TV world-beaters? These Britons say they've got talent

Simon Cowell and Sir Philip Green are joining forces to create an entertainment business with global ambitions, reports Chris Green
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The Independent Online

He is the world's most famous talent judge, whose zero tolerance approach to the tone deaf and hapless hopefuls has earned him a reputation as one of the cruellest men in showbusiness. But when it comes to negotiating his own contract, it appears that Simon Cowell is not quite so tough.

For the past three months, Cowell has asked the retail billionaire Sir Philip Green to help him conduct negotiations over the future of one of his shows, American Idol, in an attempt to secure him the best possible deal. Last year, Cowell earned about $36m (£21.8m) from the show and his contract is up for renewal next year.

An industry insider told The Independent: "Sir Philip Green has basically been acting as Cowell's manager... He has been turning up at meetings and acting as bad cop to Cowell's good cop. Green has been using his financial expertise to try to crowbar a few extra million out of people who [Cowell's] already contracted to."

Yesterday, it emerged the negotiations were part of a blossoming financial partnership between the top businessman and the showbusiness impresario, who are poised to launch an international entertainment company which, they hope, could become bigger than Disney.

The two men, who have been close friends for years, are thought to be planning a showbusiness company that will handle everything from the creation and production of new show formats to talent management and merchandising. If the project goes ahead, people across the world could soon be clamouring for Susan Boyle puppets, mugs and duvet covers, and before long, X Factor shops might be a common sight on the high street.

The Independent understands that the pair is yet to decide on the company's exact remit but Cowell plans to funnel his television earnings – and the money he makes through managing winning acts – into the project.

It will be the first time the men have worked together but they have often been seen dining in fashionable London restaurants and holiday at the same resort in Barbados. Both bring separate strengths to the table. Cowell, who has made about £112m through shows such as American Idol, Britain's Got Talent and The X Factor, will be in charge of coming up with formats for programmes. He will also retain his role as a judge.

Sir Philip, who owns Top Shop and Bhs and is worth about £4bn, will oversee the company's finances and be put in charge of merchandising. It will be the first time he has ventured into showbusiness. It is unclear how much of his own money he will contribute to the project. The business will be based in London and Los Angeles, where Cowell has a house.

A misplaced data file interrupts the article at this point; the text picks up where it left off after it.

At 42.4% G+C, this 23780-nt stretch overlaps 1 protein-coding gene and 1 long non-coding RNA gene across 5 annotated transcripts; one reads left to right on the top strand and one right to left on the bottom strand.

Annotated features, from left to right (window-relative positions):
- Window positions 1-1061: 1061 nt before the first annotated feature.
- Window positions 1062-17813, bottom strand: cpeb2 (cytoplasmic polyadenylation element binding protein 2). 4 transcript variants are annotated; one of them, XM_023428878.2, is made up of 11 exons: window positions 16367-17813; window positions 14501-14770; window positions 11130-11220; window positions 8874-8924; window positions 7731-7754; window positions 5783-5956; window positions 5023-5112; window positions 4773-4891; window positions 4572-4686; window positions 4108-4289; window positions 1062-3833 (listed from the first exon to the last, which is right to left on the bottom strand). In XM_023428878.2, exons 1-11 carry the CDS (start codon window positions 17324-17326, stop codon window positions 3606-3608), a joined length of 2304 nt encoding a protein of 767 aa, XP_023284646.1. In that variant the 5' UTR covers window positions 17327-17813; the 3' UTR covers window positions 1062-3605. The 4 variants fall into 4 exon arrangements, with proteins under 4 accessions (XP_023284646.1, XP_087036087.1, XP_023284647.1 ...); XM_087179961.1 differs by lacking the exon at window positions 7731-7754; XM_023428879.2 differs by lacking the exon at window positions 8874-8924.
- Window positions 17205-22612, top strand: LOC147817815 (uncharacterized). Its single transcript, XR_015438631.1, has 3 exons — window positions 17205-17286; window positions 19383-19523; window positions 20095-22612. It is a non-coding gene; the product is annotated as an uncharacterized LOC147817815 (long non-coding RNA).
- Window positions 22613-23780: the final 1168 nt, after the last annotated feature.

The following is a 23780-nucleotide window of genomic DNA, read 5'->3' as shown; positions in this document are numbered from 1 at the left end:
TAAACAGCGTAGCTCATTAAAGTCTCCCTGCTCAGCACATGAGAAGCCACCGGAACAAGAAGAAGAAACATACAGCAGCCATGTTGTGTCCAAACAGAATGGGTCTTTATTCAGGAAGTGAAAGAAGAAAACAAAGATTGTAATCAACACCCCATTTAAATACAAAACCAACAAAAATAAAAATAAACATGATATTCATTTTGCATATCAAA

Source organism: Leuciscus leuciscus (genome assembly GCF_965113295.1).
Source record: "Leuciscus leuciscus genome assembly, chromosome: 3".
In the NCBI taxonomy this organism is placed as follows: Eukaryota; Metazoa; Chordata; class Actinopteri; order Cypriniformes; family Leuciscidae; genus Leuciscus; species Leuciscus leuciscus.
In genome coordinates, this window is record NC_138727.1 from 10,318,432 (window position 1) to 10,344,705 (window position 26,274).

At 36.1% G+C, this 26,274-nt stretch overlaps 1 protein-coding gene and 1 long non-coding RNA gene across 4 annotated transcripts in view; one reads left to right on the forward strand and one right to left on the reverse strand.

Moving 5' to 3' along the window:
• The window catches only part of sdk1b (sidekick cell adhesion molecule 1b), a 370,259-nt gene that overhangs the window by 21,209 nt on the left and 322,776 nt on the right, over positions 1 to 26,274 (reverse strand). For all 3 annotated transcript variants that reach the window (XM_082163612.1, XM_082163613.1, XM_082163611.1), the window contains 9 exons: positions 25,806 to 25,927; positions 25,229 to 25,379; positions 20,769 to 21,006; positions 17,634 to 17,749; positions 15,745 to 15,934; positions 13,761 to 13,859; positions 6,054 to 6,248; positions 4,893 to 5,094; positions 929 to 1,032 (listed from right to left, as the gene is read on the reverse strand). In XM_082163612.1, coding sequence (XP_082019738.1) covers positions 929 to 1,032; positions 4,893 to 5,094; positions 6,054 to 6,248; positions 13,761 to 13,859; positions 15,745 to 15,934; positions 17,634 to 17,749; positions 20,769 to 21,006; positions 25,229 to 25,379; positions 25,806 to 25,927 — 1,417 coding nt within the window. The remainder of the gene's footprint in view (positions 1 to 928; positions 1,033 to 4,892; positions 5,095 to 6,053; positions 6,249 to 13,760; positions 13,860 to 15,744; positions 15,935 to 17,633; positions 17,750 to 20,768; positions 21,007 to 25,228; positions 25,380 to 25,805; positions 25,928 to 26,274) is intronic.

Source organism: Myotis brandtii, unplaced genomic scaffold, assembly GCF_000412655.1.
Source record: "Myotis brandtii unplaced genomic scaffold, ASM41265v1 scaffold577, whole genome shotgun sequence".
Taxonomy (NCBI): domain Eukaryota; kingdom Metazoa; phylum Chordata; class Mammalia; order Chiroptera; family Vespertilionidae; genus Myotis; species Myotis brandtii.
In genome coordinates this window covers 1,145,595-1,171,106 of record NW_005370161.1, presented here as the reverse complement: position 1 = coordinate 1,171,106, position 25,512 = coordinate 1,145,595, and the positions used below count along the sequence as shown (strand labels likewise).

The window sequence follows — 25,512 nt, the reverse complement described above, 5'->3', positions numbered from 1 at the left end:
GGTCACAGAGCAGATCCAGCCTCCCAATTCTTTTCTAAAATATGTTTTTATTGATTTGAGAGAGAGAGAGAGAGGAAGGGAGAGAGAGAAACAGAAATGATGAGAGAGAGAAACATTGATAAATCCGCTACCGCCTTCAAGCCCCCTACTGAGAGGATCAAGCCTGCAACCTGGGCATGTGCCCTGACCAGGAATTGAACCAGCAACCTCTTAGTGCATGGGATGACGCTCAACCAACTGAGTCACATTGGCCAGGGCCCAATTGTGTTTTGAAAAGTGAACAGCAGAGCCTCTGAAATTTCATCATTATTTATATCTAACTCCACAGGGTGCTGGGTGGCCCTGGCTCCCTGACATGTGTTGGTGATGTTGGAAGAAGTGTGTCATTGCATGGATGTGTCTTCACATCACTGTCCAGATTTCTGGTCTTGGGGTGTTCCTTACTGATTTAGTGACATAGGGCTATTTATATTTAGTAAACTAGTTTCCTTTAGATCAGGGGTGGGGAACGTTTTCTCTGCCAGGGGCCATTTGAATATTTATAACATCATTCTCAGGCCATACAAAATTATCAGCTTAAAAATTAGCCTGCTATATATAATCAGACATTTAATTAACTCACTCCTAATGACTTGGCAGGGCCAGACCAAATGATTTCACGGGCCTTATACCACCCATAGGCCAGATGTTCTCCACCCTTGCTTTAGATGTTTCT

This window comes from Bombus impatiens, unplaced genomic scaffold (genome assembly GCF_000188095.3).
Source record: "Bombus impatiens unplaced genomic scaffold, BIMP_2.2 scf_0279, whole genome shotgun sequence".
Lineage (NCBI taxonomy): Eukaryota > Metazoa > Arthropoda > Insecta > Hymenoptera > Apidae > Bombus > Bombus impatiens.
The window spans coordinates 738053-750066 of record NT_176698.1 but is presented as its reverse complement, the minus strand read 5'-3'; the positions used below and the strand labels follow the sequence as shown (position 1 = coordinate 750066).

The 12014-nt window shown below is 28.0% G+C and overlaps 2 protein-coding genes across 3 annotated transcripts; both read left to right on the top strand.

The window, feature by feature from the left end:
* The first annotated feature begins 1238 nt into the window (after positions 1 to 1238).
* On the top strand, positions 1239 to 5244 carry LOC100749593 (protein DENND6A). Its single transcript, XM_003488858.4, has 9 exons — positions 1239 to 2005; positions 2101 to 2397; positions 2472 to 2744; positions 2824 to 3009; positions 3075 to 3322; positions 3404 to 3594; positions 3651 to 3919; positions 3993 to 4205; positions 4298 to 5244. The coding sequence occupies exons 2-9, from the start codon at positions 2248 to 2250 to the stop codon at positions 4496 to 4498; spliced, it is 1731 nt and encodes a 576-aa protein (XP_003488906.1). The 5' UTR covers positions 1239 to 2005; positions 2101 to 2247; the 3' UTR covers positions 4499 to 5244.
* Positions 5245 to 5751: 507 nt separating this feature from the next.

By securing the rights to his future shows, Cowell would follow in the footsteps of Oprah Winfrey, who runs The Oprah Winfrey Show through her own production company and launched a monthly women's magazine, O, in 2000. It has more than two million buyers.

Max Clifford, who represents Cowell, confirmed the men were planning a joint venture and a deal was likely to be announced in the next few weeks but it would be "premature" to go into any detail. "The two of them are simply combining their talents in areas where there is a common benefit. What they're doing is discussing and working out ways of doing business together, but there are still lots of negotiations to go through. What I could tell you now might be completely different in two weeks time."

It is thought Cowell has become frustrated with the lack of control he has over his programmes, and that the new company would allow him to regain command of the formats he devises before rolling them out.

The move offers Sir Philip more than just the chance of negotiating his friend's latest big salary. It presents him with the opportunity to cash in on Cowell's brands and establish himself as a global business figure with one foot in the world of retail and another in showbusiness.

The pair are apparently not set on securing Cowell's three existing shows for the yet-to-be-named company. Cowell has surrendered the rights to them. Profits go to Simon Fuller's 19 Company and Sony BMG while he is paid a salary to be a judge.